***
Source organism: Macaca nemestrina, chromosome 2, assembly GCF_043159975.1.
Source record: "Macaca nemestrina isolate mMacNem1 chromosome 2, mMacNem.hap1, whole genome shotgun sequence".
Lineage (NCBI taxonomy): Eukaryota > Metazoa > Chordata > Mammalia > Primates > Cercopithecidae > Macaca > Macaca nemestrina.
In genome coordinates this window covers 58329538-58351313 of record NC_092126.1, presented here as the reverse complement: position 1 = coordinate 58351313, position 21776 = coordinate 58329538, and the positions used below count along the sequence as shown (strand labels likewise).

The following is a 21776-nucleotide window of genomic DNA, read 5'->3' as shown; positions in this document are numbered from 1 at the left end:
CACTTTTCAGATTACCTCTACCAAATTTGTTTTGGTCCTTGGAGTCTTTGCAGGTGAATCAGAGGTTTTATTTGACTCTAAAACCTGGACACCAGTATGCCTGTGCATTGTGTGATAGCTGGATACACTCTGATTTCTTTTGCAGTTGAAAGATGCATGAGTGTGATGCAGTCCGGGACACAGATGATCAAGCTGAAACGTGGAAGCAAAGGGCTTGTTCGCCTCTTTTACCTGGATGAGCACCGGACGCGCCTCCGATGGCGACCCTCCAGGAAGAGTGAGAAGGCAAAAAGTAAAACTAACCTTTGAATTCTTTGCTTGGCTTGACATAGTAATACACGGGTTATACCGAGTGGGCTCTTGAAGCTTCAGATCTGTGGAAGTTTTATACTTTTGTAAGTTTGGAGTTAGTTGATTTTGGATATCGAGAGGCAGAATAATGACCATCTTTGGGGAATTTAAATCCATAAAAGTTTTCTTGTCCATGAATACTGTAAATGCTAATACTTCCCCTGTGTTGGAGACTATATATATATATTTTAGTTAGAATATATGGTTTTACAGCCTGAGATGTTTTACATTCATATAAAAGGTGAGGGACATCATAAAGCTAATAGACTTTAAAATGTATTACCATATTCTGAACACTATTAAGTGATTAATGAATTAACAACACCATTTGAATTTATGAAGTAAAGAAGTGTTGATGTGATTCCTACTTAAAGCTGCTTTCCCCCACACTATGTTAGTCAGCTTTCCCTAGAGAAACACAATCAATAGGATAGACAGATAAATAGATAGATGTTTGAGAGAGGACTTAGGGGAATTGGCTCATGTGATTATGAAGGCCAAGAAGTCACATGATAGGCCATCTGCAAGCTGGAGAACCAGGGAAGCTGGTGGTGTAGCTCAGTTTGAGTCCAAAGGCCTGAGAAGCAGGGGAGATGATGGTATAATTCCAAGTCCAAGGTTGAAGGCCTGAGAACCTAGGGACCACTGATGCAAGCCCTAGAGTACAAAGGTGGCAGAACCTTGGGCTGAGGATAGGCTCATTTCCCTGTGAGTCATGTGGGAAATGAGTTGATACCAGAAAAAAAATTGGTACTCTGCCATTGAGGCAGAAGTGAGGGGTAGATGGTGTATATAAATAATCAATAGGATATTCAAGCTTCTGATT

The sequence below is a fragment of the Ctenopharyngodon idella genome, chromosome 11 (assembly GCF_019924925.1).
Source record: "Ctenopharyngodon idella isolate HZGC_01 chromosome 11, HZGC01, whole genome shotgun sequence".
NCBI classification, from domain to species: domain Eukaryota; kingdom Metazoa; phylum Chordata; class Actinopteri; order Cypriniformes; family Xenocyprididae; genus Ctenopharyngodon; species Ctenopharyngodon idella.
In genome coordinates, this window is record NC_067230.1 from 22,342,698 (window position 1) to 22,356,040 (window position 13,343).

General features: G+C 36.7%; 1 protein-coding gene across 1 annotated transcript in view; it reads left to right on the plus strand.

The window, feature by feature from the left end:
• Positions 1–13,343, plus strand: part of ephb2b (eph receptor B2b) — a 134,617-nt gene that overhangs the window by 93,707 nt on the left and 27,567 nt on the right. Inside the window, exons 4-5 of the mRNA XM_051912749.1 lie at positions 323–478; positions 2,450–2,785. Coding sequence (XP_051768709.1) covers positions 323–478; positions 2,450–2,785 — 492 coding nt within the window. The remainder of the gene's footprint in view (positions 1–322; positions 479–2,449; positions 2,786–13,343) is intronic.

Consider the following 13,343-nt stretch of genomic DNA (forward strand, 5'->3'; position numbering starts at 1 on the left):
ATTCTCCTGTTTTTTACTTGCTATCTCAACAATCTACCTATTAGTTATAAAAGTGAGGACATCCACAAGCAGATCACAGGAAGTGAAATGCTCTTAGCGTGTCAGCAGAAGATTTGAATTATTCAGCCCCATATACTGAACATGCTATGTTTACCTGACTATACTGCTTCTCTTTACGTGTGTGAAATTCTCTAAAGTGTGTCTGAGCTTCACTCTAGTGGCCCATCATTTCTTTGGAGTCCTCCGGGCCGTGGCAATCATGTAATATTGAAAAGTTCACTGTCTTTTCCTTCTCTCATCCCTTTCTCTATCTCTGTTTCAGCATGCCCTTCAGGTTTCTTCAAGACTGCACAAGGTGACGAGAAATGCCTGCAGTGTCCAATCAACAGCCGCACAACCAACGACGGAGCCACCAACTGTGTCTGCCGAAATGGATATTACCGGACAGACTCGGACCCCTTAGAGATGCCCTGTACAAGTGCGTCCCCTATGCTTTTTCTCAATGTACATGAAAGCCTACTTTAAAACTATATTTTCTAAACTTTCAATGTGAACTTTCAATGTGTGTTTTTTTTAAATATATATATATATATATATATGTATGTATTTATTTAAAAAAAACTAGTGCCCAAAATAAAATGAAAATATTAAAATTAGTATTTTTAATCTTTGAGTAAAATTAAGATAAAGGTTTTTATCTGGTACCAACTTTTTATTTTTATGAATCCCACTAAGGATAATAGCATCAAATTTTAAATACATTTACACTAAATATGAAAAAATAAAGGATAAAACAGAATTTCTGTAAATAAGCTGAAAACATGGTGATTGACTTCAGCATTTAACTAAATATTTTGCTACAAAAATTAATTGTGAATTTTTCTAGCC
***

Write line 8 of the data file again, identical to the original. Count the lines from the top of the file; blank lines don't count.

Source record: "Ctenopharyngodon idella isolate HZGC_01 chromosome 11, HZGC01, whole genome shotgun sequence".